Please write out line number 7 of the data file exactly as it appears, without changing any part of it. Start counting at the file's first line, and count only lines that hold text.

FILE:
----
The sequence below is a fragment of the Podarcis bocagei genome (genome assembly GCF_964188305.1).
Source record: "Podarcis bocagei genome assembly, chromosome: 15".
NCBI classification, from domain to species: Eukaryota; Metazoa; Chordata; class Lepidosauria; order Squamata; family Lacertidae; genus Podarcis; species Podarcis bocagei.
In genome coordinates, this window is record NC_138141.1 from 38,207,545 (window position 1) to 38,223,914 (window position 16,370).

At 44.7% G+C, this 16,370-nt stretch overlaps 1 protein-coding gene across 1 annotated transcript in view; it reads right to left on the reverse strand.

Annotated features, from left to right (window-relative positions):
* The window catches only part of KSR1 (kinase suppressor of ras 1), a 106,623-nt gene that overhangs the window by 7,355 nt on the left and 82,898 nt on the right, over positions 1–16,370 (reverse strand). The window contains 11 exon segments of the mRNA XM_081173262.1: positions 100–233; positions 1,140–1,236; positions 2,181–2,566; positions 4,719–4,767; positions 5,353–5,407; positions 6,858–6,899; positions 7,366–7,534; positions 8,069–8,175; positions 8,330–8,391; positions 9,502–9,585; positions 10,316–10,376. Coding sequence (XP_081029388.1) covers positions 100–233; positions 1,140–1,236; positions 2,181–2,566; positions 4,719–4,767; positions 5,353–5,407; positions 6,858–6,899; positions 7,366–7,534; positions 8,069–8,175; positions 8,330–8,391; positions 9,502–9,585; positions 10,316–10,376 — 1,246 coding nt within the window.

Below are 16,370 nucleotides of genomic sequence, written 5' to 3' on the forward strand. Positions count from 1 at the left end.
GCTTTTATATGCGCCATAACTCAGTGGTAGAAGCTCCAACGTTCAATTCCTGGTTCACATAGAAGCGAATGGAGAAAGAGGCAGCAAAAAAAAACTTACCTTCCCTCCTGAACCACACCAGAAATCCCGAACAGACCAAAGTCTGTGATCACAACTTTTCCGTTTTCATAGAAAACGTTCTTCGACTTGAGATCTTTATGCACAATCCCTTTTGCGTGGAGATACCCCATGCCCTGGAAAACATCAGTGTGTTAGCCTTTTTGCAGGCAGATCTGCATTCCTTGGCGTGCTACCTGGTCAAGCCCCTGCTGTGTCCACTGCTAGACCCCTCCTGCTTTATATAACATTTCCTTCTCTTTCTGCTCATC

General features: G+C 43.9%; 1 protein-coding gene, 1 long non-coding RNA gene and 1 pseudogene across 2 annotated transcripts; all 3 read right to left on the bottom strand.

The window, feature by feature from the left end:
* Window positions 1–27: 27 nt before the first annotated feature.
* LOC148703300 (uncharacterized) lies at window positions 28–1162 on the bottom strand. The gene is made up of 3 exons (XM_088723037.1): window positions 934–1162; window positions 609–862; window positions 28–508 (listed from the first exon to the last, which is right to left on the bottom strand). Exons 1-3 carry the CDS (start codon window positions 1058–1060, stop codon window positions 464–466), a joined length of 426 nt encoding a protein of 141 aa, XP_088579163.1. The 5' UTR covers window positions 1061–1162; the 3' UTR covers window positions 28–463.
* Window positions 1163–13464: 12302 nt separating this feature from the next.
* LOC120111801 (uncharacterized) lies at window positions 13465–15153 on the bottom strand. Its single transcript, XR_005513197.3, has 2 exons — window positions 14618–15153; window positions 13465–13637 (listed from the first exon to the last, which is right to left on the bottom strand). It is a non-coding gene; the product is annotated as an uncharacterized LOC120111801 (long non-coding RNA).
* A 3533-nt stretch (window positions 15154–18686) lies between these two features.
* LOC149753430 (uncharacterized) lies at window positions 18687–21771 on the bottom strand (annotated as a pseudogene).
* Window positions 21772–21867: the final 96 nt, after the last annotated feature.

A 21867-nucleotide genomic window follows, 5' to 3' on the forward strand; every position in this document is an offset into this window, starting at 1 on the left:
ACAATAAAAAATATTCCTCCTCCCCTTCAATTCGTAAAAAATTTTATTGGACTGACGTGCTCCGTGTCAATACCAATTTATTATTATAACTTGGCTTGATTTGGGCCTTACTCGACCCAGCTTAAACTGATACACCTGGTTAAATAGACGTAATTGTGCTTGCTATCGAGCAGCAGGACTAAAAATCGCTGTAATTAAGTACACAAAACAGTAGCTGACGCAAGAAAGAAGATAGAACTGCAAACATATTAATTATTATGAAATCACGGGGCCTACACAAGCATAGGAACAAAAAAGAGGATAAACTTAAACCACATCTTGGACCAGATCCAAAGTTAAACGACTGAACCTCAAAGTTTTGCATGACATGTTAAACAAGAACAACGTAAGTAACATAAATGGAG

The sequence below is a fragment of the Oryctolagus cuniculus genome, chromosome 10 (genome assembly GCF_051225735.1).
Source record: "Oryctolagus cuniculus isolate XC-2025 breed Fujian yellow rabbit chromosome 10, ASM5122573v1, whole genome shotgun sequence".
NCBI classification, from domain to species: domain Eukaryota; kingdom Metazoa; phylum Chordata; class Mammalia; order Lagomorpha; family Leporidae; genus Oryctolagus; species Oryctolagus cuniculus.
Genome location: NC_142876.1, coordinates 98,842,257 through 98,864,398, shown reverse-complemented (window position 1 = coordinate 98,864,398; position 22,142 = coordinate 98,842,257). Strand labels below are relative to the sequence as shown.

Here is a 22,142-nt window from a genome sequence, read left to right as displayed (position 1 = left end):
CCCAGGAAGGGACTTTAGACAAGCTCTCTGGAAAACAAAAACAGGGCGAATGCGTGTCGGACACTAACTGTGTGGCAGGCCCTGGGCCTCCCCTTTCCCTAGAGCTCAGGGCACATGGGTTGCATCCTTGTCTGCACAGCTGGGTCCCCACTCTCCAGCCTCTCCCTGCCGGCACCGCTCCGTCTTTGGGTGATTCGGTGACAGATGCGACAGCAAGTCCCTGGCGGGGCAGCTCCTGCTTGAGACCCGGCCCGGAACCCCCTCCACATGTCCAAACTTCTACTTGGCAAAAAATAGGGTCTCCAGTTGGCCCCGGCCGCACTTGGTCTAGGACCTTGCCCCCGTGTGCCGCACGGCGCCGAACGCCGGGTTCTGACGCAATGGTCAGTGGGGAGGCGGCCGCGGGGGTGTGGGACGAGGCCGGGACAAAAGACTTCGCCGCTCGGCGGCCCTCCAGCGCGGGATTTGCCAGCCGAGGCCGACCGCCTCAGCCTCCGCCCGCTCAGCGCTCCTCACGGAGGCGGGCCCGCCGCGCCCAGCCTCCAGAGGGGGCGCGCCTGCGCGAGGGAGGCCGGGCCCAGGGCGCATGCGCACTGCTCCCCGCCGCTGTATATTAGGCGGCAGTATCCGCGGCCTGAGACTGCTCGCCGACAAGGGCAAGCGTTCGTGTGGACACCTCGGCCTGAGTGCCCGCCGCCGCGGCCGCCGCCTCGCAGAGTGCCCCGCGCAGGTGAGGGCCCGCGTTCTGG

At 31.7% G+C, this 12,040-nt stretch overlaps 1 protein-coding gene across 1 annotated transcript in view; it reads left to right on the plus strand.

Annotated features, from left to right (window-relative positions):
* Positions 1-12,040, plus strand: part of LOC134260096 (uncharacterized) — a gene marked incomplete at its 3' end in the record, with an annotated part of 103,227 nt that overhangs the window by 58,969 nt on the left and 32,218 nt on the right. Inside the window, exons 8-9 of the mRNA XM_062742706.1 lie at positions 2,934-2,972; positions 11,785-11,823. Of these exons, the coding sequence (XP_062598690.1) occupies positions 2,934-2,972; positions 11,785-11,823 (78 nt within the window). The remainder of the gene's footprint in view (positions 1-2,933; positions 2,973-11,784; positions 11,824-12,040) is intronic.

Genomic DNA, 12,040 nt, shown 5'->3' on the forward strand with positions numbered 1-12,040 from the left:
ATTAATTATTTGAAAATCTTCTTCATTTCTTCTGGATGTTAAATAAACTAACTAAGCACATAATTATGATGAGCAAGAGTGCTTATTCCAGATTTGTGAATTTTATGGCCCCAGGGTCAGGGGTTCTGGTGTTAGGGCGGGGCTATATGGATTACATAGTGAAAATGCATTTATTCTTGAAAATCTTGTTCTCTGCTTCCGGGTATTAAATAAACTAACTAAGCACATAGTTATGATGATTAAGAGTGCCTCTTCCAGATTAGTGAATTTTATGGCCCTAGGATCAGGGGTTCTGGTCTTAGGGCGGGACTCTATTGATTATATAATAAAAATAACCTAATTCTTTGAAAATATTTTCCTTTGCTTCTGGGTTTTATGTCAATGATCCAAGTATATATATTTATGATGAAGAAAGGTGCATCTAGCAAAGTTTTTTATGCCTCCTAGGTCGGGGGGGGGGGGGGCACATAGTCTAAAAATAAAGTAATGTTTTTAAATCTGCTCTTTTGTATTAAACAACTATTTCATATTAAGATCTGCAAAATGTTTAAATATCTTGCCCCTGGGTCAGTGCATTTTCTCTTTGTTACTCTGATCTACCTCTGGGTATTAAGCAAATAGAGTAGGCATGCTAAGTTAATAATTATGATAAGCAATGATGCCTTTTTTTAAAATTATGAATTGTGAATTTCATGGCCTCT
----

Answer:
* The window catches only part of KSR1 (kinase suppressor of ras 1), a 106,623-nt gene that overhangs the window by 7,355 nt on the left and 82,898 nt on the right, over positions 1–16,370 (reverse strand). The window contains 11 exon segments of the mRNA XM_081173262.1: positions 100–233; positions 1,140–1,236; positions 2,181–2,566; positions 4,719–4,767; positions 5,353–5,407; positions 6,858–6,899; positions 7,366–7,534; positions 8,069–8,175; positions 8,330–8,391; positions 9,502–9,585; positions 10,316–10,376. Coding sequence (XP_081029388.1) covers positions 100–233; positions 1,140–1,236; positions 2,181–2,566; positions 4,719–4,767; positions 5,353–5,407; positions 6,858–6,899; positions 7,366–7,534; positions 8,069–8,175; positions 8,330–8,391; positions 9,502–9,585; positions 10,316–10,376 — 1,246 coding nt within the window.